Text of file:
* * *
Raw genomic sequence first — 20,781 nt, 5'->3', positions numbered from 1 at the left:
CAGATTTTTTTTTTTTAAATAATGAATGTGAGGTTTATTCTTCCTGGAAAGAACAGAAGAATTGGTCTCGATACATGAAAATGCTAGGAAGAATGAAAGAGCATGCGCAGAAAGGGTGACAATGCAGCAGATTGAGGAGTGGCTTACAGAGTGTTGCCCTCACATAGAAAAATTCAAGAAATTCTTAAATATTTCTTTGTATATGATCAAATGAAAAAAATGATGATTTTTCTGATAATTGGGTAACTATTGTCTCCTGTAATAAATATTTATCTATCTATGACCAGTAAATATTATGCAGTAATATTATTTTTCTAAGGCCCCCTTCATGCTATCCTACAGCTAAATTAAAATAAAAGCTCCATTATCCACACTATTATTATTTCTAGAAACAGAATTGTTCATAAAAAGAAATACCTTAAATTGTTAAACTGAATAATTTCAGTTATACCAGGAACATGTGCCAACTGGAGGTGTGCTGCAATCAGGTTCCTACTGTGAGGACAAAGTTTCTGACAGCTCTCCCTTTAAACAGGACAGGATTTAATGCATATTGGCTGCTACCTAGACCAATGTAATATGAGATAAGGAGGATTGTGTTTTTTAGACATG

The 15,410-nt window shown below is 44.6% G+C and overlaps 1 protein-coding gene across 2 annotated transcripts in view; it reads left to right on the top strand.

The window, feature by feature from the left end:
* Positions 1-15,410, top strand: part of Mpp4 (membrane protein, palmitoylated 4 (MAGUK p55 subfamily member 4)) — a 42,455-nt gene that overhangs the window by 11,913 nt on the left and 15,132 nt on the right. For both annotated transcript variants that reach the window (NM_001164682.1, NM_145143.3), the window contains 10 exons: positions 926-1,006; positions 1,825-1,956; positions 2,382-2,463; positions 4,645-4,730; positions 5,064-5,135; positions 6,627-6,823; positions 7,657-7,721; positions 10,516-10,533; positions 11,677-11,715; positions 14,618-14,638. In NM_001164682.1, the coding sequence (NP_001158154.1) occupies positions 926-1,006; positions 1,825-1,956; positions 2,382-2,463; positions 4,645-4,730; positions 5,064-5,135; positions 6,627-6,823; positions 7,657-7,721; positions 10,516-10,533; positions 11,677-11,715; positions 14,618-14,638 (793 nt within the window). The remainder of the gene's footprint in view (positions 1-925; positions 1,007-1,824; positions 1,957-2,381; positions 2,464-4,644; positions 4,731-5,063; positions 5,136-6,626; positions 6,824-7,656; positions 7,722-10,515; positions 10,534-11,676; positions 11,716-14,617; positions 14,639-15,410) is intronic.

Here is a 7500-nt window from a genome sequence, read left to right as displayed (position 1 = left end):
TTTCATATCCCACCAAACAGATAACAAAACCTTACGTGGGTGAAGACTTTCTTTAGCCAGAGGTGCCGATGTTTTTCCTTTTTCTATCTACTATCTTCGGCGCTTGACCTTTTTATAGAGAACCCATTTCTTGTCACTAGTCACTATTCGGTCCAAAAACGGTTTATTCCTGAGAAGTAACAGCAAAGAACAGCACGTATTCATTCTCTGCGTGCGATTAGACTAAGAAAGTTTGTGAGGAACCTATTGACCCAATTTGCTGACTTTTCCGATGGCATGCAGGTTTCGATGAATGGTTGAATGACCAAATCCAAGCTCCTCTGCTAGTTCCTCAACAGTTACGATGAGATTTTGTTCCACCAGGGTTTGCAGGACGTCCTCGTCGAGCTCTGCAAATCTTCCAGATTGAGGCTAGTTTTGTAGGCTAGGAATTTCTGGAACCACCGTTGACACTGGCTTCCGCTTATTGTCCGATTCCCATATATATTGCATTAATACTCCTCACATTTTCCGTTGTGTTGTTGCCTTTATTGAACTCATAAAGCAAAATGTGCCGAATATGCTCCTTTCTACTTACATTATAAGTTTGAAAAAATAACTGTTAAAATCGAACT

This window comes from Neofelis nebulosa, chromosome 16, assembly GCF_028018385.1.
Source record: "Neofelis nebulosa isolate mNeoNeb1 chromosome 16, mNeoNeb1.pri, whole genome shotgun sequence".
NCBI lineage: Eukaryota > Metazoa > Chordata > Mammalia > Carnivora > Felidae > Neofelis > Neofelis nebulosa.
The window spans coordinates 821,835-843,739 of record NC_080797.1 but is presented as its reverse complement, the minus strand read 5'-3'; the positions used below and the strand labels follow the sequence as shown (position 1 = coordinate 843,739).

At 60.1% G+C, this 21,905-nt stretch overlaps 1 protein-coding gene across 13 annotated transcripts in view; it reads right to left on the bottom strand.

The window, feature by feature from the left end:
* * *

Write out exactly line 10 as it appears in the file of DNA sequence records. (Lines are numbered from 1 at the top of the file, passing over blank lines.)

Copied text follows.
NCBI lineage: Eukaryota > Metazoa > Chordata > Mammalia > Carnivora > Felidae > Neofelis > Neofelis nebulosa.